The loss of 75,000 jobs on Monday was a stark reminder of why the country is in desperate need of a federal stimulus package. But the $825 billion plans under consideration this week in Congress should be the starting point for a more refined approach. As the House prepares to take up its plan as early as today, lawmakers need to remain focused on two goals. The proposals should create jobs, and they should have a positive impact on the economy in a reasonable time.
Most concerning about the evolving plans are their basic structure. To attract Republican support, President Obama and congressional Democrats have set aside one-third of the plans' value for tax relief.
The biggest tax break in both the House and Senate plans is economically suspect. The House plan would provide a $500 tax cut for each working individual earning up to $100,000 or couples earning up to $200,000. As last year's tax rebate illustrated, tax cuts cannot be counted on to stimulate the economy. What's more, the proposed tax cut would come in dribs and drabs by reducing the amount of withholding for Social Security and Medicare from paychecks. It's hard to believe the equivalent of $10 more each week in a worker's pocket would make a significant contribution to righting this economy. Yet the broad tax cut accounts for half of the tax relief.
Other tax cut proposals appear to be more appropriately targeted to stimulating the economy, such as: expanding a $7,500 tax credit for new home buyers; suspending taxes up to $2,400 on unemployment benefits; giving capital gains tax breaks to those who invest in small businesses in the next two years and hold the investment for five years; and providing businesses with bigger tax deductions for any capital spending this year and next.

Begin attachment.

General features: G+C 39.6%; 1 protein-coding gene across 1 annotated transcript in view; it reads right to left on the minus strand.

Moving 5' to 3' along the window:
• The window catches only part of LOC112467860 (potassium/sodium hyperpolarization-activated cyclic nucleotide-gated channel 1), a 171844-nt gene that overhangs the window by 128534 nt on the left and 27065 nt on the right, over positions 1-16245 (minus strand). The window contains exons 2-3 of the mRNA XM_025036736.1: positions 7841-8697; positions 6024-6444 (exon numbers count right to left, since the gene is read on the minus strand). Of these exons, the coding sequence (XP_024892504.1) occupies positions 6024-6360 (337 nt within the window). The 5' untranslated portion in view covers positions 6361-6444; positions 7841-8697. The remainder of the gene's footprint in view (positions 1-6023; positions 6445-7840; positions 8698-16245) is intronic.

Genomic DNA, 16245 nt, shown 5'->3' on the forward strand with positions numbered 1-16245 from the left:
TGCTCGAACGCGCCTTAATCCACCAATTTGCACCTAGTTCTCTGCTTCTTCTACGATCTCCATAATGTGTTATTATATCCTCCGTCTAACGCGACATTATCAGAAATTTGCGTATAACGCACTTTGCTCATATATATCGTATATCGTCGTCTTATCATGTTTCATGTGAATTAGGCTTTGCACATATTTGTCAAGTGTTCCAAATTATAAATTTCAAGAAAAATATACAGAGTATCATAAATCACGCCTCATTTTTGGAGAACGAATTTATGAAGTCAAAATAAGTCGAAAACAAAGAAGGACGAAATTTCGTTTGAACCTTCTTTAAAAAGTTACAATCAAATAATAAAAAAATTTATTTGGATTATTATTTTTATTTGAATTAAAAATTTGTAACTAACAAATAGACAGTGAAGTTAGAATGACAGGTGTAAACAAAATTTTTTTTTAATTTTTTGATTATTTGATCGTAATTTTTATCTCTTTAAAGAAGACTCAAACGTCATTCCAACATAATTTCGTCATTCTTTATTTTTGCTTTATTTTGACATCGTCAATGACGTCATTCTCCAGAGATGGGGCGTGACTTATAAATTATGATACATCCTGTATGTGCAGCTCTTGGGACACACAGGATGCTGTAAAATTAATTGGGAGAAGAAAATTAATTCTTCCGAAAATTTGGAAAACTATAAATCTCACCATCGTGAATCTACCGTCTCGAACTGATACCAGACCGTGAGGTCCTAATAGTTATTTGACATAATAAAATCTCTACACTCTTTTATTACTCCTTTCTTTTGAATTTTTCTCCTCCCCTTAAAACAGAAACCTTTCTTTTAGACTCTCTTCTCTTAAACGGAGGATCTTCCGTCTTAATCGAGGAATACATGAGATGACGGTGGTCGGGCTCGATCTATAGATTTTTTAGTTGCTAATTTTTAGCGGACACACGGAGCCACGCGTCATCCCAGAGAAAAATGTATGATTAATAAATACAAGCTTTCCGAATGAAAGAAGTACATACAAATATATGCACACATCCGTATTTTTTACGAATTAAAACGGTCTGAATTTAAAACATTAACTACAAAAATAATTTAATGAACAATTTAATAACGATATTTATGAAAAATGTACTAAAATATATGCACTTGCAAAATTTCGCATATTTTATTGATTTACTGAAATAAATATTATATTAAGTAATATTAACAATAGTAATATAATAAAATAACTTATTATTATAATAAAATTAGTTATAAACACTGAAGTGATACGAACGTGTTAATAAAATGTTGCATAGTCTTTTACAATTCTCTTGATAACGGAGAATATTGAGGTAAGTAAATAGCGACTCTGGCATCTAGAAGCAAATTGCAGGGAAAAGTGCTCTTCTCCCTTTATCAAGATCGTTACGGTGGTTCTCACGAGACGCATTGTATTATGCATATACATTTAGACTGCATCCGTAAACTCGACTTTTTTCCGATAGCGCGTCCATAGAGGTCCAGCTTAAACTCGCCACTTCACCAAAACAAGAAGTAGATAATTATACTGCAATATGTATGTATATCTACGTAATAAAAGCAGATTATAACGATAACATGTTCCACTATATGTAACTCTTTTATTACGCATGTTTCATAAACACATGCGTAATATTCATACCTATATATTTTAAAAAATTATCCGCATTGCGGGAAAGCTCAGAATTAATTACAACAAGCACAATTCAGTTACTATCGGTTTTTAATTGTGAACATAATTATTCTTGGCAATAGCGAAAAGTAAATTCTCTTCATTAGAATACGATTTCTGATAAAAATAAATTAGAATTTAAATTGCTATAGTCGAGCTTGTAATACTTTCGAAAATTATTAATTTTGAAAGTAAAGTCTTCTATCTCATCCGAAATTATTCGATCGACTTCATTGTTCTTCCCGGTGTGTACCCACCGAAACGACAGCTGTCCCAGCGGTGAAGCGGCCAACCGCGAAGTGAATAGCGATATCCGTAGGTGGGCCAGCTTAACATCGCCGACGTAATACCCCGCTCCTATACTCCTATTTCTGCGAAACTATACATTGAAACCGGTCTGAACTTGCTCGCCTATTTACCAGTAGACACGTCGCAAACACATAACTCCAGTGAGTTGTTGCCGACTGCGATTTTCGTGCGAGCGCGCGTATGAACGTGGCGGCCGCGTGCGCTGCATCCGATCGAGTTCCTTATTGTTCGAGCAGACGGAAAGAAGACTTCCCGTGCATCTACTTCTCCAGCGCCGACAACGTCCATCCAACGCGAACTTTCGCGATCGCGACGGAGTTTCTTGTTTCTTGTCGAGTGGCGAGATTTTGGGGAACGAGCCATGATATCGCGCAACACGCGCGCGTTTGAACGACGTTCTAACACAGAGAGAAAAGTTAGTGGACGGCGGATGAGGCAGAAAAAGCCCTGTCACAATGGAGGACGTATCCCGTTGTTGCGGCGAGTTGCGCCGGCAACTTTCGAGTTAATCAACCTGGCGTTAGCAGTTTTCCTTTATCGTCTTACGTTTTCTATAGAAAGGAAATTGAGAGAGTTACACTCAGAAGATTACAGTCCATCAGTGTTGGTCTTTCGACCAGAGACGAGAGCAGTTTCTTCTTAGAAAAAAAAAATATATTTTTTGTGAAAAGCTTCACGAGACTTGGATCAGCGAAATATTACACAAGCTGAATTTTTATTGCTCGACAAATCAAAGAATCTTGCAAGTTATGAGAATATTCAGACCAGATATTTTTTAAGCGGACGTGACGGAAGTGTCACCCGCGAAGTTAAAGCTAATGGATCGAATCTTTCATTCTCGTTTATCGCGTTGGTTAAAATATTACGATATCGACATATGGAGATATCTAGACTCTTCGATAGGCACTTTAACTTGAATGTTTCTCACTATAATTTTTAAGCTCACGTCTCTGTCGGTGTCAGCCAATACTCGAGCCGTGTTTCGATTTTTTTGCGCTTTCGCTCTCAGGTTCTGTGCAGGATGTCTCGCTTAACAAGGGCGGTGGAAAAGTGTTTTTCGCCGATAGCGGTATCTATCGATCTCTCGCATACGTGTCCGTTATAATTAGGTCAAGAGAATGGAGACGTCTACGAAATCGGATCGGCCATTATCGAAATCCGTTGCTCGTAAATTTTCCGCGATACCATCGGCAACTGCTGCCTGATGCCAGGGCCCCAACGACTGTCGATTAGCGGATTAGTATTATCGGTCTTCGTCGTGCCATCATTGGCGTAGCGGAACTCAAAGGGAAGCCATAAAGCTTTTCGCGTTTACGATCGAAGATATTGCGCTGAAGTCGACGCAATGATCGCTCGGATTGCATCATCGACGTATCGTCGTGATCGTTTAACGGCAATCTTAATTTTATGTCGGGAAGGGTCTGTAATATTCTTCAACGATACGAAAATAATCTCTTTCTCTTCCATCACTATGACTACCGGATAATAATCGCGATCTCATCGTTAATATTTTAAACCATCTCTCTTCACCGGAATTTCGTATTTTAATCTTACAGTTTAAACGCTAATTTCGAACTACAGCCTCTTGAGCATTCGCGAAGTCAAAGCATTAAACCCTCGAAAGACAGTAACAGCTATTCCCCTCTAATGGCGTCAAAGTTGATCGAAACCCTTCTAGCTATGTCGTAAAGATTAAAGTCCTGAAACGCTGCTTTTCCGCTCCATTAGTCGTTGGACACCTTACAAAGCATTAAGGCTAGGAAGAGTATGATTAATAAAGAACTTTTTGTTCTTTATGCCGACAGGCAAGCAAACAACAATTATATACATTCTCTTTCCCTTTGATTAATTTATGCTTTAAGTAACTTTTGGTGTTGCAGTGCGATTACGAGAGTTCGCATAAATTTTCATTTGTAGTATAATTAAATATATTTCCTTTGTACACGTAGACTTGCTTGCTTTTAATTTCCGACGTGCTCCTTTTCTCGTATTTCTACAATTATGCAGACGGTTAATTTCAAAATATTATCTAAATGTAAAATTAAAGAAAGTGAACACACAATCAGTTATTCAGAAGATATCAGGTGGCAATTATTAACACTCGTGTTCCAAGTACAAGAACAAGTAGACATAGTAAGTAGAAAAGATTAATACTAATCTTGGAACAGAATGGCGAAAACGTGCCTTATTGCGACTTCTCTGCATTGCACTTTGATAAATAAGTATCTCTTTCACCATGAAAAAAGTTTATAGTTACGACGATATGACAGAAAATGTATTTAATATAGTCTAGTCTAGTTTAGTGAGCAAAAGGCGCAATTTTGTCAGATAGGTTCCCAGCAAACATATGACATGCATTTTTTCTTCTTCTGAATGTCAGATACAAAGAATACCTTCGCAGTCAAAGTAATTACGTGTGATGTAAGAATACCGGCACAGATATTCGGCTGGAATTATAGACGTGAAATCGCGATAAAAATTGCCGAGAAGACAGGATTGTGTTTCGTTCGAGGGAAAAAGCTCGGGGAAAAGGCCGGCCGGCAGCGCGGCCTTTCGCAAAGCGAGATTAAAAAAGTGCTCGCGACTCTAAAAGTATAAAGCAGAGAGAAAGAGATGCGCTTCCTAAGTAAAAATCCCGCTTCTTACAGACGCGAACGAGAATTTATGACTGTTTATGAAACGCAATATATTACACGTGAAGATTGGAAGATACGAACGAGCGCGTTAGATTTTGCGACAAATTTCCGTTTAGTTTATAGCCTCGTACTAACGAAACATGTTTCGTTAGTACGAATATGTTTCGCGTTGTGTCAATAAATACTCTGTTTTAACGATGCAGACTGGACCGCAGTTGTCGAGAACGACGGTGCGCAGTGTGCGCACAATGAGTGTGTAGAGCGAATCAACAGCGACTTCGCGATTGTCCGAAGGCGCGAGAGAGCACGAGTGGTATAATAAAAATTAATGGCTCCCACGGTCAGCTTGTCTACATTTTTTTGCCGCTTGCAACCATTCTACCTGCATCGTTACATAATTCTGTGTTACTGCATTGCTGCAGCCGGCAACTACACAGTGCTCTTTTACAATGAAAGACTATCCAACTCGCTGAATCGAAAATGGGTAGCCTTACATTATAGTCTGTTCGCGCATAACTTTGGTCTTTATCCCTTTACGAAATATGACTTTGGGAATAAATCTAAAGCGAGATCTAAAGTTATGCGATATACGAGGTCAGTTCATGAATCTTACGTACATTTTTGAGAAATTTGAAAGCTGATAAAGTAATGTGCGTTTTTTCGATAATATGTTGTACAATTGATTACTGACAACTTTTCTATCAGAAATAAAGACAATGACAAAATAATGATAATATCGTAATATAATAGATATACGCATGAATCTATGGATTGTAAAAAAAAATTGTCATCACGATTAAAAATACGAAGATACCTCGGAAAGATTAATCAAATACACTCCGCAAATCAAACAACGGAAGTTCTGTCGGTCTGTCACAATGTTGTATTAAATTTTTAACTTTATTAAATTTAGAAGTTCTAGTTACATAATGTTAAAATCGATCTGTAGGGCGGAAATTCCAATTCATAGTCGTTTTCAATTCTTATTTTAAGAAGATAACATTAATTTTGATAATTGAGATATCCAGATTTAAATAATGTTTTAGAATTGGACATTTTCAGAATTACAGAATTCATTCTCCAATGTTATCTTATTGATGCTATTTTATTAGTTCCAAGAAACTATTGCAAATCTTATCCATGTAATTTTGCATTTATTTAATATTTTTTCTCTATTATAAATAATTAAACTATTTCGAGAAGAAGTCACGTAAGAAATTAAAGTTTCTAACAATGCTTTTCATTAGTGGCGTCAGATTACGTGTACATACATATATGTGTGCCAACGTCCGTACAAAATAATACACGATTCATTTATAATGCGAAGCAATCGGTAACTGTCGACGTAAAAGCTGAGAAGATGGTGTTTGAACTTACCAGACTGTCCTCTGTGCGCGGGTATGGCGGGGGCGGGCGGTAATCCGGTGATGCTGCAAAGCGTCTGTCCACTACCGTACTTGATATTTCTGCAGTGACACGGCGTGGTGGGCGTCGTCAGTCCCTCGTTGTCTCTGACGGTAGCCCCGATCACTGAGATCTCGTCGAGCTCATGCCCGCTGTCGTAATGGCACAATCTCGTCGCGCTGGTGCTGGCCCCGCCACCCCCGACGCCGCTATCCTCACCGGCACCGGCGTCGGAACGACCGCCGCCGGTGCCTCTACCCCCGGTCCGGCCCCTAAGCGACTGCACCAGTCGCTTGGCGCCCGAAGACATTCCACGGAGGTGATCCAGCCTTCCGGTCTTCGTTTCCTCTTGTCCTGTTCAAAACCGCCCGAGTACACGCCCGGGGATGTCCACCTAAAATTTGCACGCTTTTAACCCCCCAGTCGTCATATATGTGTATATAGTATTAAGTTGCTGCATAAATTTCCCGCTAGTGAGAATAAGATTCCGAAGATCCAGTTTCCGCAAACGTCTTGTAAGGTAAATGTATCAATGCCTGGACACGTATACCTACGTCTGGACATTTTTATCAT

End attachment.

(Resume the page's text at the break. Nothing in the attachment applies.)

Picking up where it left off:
Congress needs to apply the same conditions to spending up to $550 billion. Investments should create jobs or stimulate the economy in a reasonable time. The Congressional Budget Office has warned that some spending tagged for infrastructure may take years to spend. It's not enough to say a project will help the country's future economy — such as the $20 billion proposed to modernize the nation's health information technology systems, $10 billion for science facilities or $32 billion for transportation projects. If projects don't have near-term potential — no matter how worthy — they don't belong in this stimulus plan.
Some spending decisions are common sense. Spending $63 billion to increase unemployment and food-stamp benefits will sustain families but also help the economy. State and local governments, too, will benefit from the infusion in cash for everything from schools to Medicaid programs. But discipline is required at all levels of government to assure that public money flowing from this spending plan puts people to work or stimulates the economy.
That discipline must start at the top. The plans being approved this week in Congress should be the start of a conversation that will require discipline and bipartisan compromise. An effective stimulus package has to offer more than long-range construction projects and politically popular tax breaks.